Degree Year

1984

Document Type

Thesis

Degree Name

Bachelor of Arts

Department

English

Advisor(s)

Carol Cook
Phyllis Gorfain
David Young

Keywords

Winter's Tale, William Shakespeare, Drama, Rites of Passage

Abstract

No matter how you explain it away, the jealousy of Leontes is a violent affair. When he blurts out "Too hot, too hot!/To mingle friendships far, is mingling bloods" we are surprised at both the suddenness of his onslaught of jealousy and at the vehemence with which he repudiates our expectations of seeing a happy family, set up in the first scene of the play. Before looking for explanations for this outburst -- for they range from psychological analyses of the king' s fear of women to assertions that Hermione indeed appears guilty -- I would first like to consider the outburst as an event. A fact, something that happened, a phenomenon in society.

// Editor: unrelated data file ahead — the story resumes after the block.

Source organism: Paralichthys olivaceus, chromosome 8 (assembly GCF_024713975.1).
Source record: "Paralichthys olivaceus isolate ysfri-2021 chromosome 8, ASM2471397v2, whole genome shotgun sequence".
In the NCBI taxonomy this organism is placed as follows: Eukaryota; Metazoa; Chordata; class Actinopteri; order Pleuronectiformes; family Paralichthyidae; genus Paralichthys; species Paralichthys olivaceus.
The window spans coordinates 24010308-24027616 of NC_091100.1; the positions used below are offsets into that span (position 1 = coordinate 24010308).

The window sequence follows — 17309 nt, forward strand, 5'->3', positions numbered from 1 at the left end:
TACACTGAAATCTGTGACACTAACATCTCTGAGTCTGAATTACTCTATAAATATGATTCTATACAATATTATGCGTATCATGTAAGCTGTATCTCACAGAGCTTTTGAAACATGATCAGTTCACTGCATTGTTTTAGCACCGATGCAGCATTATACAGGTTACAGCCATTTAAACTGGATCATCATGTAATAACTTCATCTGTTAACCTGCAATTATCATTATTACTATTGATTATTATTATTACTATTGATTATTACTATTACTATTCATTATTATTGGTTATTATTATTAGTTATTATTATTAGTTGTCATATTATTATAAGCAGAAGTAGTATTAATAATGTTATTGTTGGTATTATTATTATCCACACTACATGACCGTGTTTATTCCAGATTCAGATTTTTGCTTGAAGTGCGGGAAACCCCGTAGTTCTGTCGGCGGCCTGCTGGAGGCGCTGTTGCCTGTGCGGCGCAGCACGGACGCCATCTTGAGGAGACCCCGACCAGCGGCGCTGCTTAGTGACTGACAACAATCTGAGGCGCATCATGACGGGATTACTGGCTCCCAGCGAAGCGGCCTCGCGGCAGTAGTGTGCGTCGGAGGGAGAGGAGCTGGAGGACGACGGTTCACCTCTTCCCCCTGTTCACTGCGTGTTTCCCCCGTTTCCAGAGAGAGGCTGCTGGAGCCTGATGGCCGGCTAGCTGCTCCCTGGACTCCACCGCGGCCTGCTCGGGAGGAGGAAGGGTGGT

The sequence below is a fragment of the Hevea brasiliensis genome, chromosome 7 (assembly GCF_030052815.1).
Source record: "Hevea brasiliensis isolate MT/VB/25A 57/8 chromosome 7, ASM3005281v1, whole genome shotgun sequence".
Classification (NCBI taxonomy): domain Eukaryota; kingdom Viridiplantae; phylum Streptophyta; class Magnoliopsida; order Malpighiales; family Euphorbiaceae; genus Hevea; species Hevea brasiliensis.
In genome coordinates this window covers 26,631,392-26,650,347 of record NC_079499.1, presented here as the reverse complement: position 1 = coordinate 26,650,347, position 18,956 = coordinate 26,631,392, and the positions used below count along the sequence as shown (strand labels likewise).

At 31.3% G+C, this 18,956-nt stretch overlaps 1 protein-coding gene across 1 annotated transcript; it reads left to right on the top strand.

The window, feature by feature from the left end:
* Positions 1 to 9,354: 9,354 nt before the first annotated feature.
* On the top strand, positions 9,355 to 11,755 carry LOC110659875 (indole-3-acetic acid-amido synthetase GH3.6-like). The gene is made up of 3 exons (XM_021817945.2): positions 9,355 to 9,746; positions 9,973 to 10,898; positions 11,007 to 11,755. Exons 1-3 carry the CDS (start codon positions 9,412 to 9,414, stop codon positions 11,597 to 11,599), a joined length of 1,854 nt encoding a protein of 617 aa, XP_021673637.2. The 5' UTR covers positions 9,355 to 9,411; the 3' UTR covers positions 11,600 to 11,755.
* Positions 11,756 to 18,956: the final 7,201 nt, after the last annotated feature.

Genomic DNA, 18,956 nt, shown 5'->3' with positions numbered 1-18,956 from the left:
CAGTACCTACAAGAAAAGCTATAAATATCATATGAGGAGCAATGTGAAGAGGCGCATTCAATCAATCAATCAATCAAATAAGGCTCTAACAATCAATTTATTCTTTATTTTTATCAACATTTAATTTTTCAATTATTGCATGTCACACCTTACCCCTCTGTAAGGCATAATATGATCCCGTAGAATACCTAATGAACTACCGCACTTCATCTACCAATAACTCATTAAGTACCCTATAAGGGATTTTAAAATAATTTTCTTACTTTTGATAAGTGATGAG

Leontes' outburst can be seen as the first motion in a complete and foregrounded social drama which is acted out in the stage society of the play and comprises a large part of the dramatic action. "Social drama" is anthropologist Victor Turner's term for a sequence of events through which a society publicly "plays out" certain tensions and conflicts. Like several other terms in this paper -- "rite of passage," "communitas," "liminality," and "ritual symbol" -- it is a metaphor drawn from anthropology (particularly Turner's work) which I see as a useful way of looking at The Winter's Tale. Turner says social dramas can be isolated for study in all societies at all levels of scale and complexity. In studying them, we consider social structure, or how people or characters interact based on their social status, as well as conflict. law and obligation. "Structure" as a metaphor for societal relations, however, is a dangerously limited concept because it produces an image of a rigid framework of social positions. Society and human interactions are not static. Social drama, which presents a social conflict as developing from the reconciliation of a previous social conflict, gives us a "processual view" of society and allows us to see social structure as fluid. It is a particularly rich metaphor for The Winter's Tale for several reasons. It shows that the corruption, fall, qualification and rebuilding of patriarchal power, a central motif in the play, is fluid, processual and alive. Because the plot of The Winter's Tale corresponds closely to Turner's description of the sequence of events in a social drama, we can use it as a model to break down the action and power struggles within the society of the play. Finally, Shakespeare, by exploiting the ambiguities of playing a role in life/on the stage, the ambiguities in the concept of "acting," and by blending stage "reality" with obvious artifice imbued the play with self-consciousness that it depicts a drama.

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